Nearly $3 million was included in the recently passed budget to fund projects led by Capitol Land Trust, including protecting and restoring lands along the Black River.

capitol land trust

The Black River and other conservation projects, led by Capitol Land Trust, were recently award $3 million in the recently passed state budget. Photo courtesy: Capitol Land Trust.

“The Black River is a very unique resource across the state of Washington. We have a great opportunity to protect this impact watershed. We want to fix the culvert so the salmon can come up higher, and protect habitat for the Oregon Spotted Frog,” said Amanda Reed, executive director of Capitol Land Trust. The Black River project will include replanting native species along the river.

Other new projects funded by the recently passed budget include conservation of the Nelson Family Ranch—a project that will conserve a large cattle ranch along the Deschutes River—expanding Mason County’s Coulter Creek Park near Allyn, and an acquisition near the Lake Lucinda community. These last two projects will expand public access to hiking and non-motorized boating.

Capitol Land Trust is a charitable 501(c)(3) and is funded, in part, by grant programs made available through the legislature. Each project they work on is different and has different funding requirements, but regardless of the project, their mission remains the same, and that is protecting and conserving land in southwest Washington.

capitol land trust

More than 14 miles of shoreline and 5,000 acres in Thurston, Mason, Lewis, and Grays Harbor Counties have been protected by the Capitol Land Trust since 1987. Photo courtesy: Capitol Land Trust.

The nonprofit organization accomplishes their mission through a variety of methods. In some cases, they collaborate with landowners to secure conservation easements, which are permanent agreements that conserve land while keeping it in private ownership. For other projects, they accept donations of, and in some cases also purchase, land and conservation easements. Their approach is working. Since 1987 the group has put in permanent conservation more than 14 miles of Puget Sound shoreline and over 5,000 acres in Thurston, Mason, Grays Harbor and Lewis Counties – including wildlife habitat, working farms and forests, and land managed as public parks.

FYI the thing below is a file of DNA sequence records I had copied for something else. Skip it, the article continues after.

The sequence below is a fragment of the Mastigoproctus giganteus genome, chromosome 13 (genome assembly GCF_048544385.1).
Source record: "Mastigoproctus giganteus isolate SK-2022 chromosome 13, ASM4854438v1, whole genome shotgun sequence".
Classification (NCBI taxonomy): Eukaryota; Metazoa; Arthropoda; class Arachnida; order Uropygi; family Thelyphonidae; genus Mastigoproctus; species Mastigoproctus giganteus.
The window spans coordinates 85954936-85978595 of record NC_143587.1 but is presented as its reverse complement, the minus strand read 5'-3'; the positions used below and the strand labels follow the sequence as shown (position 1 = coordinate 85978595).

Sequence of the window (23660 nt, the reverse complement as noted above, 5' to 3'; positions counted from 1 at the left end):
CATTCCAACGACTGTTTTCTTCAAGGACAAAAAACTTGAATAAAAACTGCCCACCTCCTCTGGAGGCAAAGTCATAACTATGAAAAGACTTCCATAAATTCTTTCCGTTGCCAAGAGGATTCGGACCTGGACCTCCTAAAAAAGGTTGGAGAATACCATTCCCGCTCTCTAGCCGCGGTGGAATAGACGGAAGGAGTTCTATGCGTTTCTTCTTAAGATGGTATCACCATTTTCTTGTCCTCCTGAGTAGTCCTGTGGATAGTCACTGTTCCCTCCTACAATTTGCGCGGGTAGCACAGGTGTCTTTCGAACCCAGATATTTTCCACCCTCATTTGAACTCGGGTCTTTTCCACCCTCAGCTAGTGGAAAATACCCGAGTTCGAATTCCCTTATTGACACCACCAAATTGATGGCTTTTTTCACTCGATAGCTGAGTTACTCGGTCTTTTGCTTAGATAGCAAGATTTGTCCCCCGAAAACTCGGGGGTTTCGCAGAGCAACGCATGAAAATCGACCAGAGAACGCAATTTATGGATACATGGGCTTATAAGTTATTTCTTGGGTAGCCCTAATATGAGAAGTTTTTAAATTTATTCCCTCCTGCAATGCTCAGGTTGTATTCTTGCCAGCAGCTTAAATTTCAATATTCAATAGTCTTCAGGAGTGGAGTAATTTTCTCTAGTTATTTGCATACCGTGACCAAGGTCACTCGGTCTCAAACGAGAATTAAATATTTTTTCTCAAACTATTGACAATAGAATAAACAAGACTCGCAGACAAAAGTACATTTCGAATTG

And while their core mission is to protect land, another key goal that emerged from their recent five year strategic plan is a commitment to connect people with nature. Reed explains, “We want to provide people with opportunities to get outside and engage with the land that we’ve preserved. Nature can provide recreation. Restoration is a fun way to learn. We want to help make those connections for people.”

A project that is near completion called Rose II Phase of Goldsborough Creek, will help meet this commitment to connect people with conservation land. For the last decade, Capitol Land Trust has prioritized conservation in Goldsborough Creek, which flows into Shelton’s Oakland Bay. Goldsborough is an important creek for water quality going into the bay, and for fish. Hikers enjoy the trail along the creek, and especially enjoy watching the salmon running in the fall.

capitol land trust

Goldsborough is an important creek for water quality going into the bay, and for fish. Photo courtesy: Capitol Land Trust.

“We’ve been trying to protect land along this creek and watershed as it becomes available, and with partners we’ve managed to protect 1,000 acres in that watershed. Rose Phase II adds 20 acres and is adjacent to our North Fork Goldsborough preserve,” Reed said.

On Saturday, August 1, Capitol Land Trust will hold its Annual Summer Gala and Auction at Ralph and Nancy Munro’s Triple Creek Farm on Eld Inlet in Olympia. Part of the proceeds from the event will go to new outreach and education programming. “Helping people make connections with nature is one of the things we’ll be raising money for at the gala,” said Reed.

The gala includes a large silent and live auction, locally sourced and prepared salmon by the Chehalis Tribe, beef from Nelson Family Ranch, and shellfish from Taylor Shellfish Farms, local beer and wine, and remarks by New York Times bestselling author and Seattle native, Garth Stein.

“We rely on donors to develop these projects until we can apply for public funding. We rely on sponsors to hold events like the Summer Gala,” explained Reed.  “This gala is a celebration of our work, but it is also a critical piece to fund our mission—protecting and preserving the land. We have amazing places right in our backyard to protect, like the Black River, and it is important to do everything we can to move this work forward.”